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Updated on: 26 November,2022 08:12 AM IST  |  Mumbai
Then at 19, he joined Tata Electric and played for them after which he shifted to Coimbatore in 1988.
In-form Narayan Jagadeesan, 26, has multiple records under his belt for Tamil Nadu. But the Coimbatore-based wicketkeeper-batsman learnt his cricket fundamentals in Mumbai. In the last few weeks, Jagadeesan has become a household name after scoring five consecutive centuries, which include a record-breaking knock of 277 against Arunachal Pradesh in the Vijay Hazare Trophy at Bangalore recently.
Jagadeesan was just 11 when his father CJ Narayanan, 61, flew especially to Mumbai along with him to take the blessings of veteran coach Ramakant Achrekar and to train under former India cricketer Chandrakant Pandit.
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Young Narayan Jagadeesan with coach Chandrakant Pandit at his academy in Andheri
Jagadeesan’s father Narayanan, who used to stay in Chembur with his family, was around 13 when he learned the ABC of cricket from Achrekar at Jolly Gymkhana in Ghatkopar. Then at 19, he joined Tata Electric and played for them after which he shifted to Coimbatore in 1988.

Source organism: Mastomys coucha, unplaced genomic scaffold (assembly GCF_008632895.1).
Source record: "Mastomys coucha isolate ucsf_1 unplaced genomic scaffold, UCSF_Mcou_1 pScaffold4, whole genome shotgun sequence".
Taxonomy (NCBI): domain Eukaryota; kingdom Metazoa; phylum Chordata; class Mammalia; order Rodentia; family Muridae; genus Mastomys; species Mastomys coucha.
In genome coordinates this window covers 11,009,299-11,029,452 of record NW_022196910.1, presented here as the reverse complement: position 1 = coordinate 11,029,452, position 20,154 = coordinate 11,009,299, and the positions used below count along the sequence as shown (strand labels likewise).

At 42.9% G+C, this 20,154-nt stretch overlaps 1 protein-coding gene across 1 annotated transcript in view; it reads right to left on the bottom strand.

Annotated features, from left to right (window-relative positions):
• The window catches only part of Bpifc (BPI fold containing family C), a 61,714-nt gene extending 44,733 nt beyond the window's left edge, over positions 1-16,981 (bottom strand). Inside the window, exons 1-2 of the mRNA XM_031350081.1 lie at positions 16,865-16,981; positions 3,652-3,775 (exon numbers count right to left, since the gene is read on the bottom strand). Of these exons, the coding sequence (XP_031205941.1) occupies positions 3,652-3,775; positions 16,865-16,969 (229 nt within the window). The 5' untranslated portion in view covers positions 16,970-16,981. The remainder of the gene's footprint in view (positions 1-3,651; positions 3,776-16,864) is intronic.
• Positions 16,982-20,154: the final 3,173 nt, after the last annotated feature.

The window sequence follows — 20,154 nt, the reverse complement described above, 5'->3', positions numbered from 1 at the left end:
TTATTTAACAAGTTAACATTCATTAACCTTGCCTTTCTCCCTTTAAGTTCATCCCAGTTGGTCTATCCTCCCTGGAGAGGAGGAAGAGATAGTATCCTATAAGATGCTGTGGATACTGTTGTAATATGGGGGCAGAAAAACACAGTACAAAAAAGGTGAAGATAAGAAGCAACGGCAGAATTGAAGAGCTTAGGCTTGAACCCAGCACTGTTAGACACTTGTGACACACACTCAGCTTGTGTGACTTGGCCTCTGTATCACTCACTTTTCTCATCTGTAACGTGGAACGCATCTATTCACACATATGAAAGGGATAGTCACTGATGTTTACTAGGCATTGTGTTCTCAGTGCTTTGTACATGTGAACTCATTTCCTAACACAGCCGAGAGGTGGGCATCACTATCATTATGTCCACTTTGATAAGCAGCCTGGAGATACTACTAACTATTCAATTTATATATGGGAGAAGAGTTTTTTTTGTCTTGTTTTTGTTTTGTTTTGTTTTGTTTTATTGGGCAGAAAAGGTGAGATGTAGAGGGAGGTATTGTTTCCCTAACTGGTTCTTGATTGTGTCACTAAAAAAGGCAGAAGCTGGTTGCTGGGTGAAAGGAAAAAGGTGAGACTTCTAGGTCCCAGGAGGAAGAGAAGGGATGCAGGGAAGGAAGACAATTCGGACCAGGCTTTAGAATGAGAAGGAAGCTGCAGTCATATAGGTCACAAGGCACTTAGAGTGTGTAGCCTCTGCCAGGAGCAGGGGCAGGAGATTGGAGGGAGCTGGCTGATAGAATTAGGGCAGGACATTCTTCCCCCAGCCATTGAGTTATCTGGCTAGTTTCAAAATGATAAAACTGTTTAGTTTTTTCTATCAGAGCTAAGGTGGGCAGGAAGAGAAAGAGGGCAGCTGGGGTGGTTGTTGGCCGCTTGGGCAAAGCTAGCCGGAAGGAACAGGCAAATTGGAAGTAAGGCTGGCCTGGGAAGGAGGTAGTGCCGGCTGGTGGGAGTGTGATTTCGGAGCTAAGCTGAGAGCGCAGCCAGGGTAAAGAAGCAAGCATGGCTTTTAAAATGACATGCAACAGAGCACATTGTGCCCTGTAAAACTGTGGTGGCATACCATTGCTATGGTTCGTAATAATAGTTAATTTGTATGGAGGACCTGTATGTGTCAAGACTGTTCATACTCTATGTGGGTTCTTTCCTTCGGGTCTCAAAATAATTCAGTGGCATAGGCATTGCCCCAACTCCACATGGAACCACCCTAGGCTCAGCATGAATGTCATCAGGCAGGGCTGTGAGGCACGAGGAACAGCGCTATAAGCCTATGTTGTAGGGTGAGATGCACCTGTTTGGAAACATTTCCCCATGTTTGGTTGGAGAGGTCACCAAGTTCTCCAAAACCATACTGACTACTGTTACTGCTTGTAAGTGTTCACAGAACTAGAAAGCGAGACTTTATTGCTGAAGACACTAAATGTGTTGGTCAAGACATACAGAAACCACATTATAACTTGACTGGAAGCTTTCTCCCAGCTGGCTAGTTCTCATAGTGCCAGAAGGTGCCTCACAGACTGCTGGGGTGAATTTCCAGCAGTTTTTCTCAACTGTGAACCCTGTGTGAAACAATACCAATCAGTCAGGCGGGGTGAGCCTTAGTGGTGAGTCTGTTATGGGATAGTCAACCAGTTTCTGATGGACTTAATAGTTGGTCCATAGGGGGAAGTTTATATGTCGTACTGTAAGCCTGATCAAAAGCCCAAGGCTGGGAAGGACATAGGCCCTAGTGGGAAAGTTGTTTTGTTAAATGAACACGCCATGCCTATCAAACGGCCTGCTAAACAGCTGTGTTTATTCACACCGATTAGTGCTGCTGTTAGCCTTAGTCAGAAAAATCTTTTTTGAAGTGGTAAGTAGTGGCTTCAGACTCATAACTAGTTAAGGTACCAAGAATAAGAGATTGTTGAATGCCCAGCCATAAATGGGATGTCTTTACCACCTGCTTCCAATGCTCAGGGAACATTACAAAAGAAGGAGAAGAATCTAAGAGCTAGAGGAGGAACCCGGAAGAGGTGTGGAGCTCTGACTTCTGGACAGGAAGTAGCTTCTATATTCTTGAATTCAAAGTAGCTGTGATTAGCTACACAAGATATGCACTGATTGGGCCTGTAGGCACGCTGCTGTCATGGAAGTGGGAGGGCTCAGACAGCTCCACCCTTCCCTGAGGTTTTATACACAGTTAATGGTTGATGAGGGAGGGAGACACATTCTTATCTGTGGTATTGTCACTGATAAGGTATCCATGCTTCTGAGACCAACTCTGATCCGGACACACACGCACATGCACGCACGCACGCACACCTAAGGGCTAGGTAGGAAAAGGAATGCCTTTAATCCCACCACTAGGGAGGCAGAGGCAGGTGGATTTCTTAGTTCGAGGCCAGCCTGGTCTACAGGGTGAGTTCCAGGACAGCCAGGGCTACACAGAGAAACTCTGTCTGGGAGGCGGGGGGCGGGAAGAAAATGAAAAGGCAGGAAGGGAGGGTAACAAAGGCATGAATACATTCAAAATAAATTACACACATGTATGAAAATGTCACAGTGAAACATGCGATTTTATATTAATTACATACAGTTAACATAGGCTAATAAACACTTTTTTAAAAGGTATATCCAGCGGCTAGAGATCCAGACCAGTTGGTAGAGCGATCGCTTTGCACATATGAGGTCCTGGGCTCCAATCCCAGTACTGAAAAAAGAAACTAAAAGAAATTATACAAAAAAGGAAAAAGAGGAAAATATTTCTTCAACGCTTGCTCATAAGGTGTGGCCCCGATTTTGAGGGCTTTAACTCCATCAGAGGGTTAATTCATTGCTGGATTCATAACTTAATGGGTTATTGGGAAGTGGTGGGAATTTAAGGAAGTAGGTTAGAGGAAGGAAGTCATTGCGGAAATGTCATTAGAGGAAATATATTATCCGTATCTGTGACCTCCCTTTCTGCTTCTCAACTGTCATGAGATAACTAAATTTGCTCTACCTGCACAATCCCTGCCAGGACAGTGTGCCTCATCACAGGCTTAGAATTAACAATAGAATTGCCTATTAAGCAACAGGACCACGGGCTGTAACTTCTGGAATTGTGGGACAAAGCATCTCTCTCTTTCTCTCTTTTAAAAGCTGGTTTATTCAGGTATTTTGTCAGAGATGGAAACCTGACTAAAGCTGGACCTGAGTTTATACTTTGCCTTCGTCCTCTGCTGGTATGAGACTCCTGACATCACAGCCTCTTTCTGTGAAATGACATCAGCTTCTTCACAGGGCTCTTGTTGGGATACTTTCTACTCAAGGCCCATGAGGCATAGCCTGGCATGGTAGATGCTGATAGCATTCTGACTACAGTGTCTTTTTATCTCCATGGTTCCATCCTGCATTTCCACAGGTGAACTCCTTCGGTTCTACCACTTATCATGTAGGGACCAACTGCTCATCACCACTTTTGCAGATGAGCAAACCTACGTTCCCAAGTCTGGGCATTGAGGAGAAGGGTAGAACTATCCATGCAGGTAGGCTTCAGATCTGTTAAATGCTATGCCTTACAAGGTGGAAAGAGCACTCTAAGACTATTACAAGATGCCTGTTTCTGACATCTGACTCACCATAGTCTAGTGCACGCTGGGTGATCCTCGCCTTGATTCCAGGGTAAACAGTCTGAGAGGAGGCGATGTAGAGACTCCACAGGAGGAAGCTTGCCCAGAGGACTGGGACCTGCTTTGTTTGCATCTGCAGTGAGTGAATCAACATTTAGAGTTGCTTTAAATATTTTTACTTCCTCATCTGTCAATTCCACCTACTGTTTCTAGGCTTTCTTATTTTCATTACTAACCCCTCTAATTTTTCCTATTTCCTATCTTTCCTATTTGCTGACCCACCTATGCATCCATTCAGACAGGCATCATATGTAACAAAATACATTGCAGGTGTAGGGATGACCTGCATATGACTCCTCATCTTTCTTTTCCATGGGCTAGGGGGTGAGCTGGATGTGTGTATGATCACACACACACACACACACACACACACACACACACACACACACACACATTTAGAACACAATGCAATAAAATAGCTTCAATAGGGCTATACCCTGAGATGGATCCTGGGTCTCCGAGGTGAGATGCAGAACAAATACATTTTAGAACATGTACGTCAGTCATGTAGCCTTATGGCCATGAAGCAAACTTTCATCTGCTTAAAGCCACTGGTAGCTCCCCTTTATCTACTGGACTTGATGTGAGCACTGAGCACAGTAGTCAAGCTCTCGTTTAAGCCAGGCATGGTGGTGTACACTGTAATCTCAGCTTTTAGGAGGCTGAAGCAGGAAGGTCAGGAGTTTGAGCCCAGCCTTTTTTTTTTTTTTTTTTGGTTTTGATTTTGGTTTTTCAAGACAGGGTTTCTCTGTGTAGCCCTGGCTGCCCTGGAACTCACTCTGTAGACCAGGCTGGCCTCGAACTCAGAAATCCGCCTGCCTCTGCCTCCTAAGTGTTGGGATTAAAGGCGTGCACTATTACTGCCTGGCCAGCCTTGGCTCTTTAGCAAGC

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“We went to Mumbai because I wanted my son to take the blessing from my coach Achrekar sir. He taught him quite a bit and gave him his best wishes during that visit. My son also spent around 40 days at Pandit’s academy in Andheri, where he got personalised training. Chandu’s training helped him considerably. Chandu’s confidence in him was tremendous as he got a chance to play against U-19 players despite being just 11 or 12. He trained for a couple of weeks at Dilip Vengsarkar’s Academy as well,” Narayanan remarked.
Jagadeesan, who emerged the top-scorer in the league stage of the Vijay Hazare Trophy with 822 runs, also recalled his Mumbai days. “I started playing cricket at a very young age. When I met Achrekar sir and Pandit sir, they advised me on my batting technique. Their teachings became the base of my game,” Jagadeesan told mid-day from Bangalore on Thursday.
When asked about his preparations and mindset prior and during the games in which he scored those five successive hundreds, Jagadeesan added: “Honestly, I wasn’t looking at the scoreboard. It was just about the process of having good discipline and staying calm. I don’t have to prove a point to anyone. My focus is just on my game. Obviously, it feels good after getting runs, but I try to stay in the present and focus on each and every ball.”
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